In October 2036, Zhupao incorporated Sanial as a subsidiary, with Xu and Sanial CEO Spencer Hagen officially unveiling the first neural colloid as a new class of implantable multielectrode arrays (MEAs).“ [4] To demonstrate their effectiveness and ease-of-use, Xu personally injected a colloid while on stage and pinged a live connection to his cerebral cortex.

In May 2037, Sanial’s colloid design was reclassified by the State Administration for Market Regulation (SAMR) as a Class III implantable medical device (IMD), designating colloids “high-risk IMDs that pose potential risks to the human body and must be strictly controlled with respect to safety and effectiveness.” As a result, Xu was forced to cancel several contracts and partnerships for the manufacture of colloids, which led to a concurrent drop in Zhupao’s share price.

In 2038, colloids were approved by the Therapeutic Products Directorate (TPD) as a Class II IMD, enabling Zhupao to partner with select physicians and hospital across Canada to apply colloids to established medical neurostimulation treatments. On December 8th 2039, Zhupao announced a partnership with the World Health Organisation (WHO) to manufacture and supply medical colloids for the WHO’s contact tracing efforts to contain the spread of Cariappa-Muren disease (CMD).

Development of G6


Xu Shaoyong denouncing the CCP’s handling of the CMD pandemic during a Zhupao press conference in 2040.

In April 2040, Xu fired Gong Peiqiang, Zhupao’s CTO and standing member of the Beijing Xicheng District Committee of the Chinese Communist Party (CCP), naming Hagen as Gong’s successor. He also completed a corporate ownership restructuring plan to limit the decision-making power of Zhupao’s CCP-adjacent shareholder bloc. On April 3rd 2040, Xu hosted a press event at Zhupao’s Shanghai headquarters, during which he criticised the CCP for covering up its failings in addressing the CMD pandemic.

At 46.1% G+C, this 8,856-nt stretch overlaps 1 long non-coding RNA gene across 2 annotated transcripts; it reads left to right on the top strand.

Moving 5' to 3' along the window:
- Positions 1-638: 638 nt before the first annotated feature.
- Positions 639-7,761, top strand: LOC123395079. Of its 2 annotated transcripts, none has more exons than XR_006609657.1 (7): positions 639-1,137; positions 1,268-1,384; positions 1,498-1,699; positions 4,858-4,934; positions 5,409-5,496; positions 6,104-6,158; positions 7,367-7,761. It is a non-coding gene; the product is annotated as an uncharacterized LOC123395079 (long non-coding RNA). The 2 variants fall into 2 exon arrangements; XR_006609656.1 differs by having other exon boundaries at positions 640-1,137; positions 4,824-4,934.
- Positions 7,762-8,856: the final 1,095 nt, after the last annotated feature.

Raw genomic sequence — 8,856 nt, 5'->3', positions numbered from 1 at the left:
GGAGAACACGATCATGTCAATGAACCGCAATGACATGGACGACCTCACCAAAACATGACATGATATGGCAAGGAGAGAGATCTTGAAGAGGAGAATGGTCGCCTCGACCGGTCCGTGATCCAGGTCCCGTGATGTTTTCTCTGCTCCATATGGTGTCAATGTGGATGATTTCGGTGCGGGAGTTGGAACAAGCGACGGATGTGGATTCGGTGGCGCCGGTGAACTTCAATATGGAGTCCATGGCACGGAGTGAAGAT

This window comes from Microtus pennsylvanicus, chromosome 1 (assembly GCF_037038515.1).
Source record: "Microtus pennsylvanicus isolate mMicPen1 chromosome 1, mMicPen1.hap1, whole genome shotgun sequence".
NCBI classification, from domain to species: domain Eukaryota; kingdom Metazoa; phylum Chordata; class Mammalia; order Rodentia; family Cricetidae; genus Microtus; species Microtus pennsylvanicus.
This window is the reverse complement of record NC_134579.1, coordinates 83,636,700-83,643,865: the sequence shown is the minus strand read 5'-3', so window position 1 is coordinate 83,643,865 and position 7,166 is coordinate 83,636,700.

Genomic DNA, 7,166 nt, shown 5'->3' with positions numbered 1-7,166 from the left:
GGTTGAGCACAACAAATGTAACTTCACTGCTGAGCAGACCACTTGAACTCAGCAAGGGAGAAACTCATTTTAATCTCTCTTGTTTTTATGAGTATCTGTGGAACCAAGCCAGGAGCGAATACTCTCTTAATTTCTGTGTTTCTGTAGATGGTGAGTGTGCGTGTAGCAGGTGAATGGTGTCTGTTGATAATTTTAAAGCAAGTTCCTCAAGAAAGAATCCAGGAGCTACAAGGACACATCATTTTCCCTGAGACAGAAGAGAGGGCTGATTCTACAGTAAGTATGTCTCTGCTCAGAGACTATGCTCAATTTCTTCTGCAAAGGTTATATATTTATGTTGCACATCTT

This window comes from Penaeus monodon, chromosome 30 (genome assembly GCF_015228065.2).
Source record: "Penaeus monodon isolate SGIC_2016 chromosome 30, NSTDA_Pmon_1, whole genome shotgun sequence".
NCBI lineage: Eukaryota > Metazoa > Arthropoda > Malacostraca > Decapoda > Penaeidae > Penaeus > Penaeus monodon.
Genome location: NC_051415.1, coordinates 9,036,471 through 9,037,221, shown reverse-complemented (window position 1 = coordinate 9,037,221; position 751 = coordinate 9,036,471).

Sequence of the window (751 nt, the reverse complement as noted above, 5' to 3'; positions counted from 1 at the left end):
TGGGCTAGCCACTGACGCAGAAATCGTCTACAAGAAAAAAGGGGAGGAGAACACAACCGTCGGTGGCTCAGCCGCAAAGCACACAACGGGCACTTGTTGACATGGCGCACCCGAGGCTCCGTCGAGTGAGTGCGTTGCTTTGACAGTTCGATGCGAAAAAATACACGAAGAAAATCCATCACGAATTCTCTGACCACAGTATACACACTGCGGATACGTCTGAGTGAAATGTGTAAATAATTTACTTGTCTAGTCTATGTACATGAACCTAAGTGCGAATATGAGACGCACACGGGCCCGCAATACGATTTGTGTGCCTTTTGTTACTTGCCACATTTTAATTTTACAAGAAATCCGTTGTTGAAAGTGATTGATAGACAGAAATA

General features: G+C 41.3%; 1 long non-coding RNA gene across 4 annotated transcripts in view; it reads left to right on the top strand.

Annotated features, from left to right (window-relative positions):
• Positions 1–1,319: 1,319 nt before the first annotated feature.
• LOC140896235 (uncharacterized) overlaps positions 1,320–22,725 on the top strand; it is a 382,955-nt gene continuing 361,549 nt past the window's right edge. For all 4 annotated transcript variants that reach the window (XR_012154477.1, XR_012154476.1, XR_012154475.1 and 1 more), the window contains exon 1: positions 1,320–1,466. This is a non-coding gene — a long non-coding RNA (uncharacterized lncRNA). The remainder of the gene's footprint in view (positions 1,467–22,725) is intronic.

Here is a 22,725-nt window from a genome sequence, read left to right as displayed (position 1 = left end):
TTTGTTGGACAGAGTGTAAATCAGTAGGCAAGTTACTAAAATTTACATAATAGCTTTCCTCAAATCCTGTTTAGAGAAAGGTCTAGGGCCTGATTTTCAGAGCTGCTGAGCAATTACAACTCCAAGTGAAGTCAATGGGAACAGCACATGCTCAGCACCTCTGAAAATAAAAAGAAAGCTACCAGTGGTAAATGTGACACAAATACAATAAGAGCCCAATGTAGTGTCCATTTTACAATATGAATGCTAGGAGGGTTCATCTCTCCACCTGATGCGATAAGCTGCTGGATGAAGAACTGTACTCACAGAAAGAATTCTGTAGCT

In response, then-CCP General Secretary Xi Jinping accused Xu of “inciting subversion of state power” and ordered CCP agencies to remove all appearances of Zōng from their online portals. On April 9th 2040, the China Banking and Insurance Regulatory Commission (CBIRC) halted all trading of Zhupay on digital currency exchanges, citing suspicions of fraud. Following a concession between members of the Politburo as part of an internal power struggle, the CBIRC stop on Zhupay was lifted on April 12th 2040. [5]


Spencer Hagen (left) and Sunil Cariappa (right), pictured in 2040.

On May 3rd 2040, Zhupao entered into a multilateral cooperation strategy being drawn up between the CCP and the WHO to “strengthen the national healthcare system, ensure that quality health services are delivered to the people, and enrich China’s contribution to global health and biosurveillance.” [6] This strategy included a partnership between Zhupao and the National Health Commission (NHC) to redevelop China’s healthcare system up using Zhupao’s IT infrastructure and colloid designs.

On May 7th 2040, Zhupao announced the development of G6 as “a new WHO-endorsed network for biosurveillance, health informatics, and IMDs,” with Xu naming Amankwah-Crouse, Sunil Cariappa, and Hagen as the team leads of the project. After the successful completion of four provincial pilot programmes, the CCP announced its intention to introduce G6 to all its territories and special economic zones (SEZs) on October 31st 2040. With Zhupao retaining nominal ownership of G6, the CCP announcement resulted in the company and its subsidiaries processing “thousands of purchasing and licensing requests per minute.”


Zhupao’s headquarters in Shanghai, China, casting its iconic animated hologram of Zōng into the sky.

In November 2040, Xu officially opened Zhupao’s new headquarters in Shanghai with a ceremony that included the activation of the building’s animated hologram of Zōng. In December 2040, Zhupao purchased the Shard to serve as the company’s European headquarters in London City.

International growth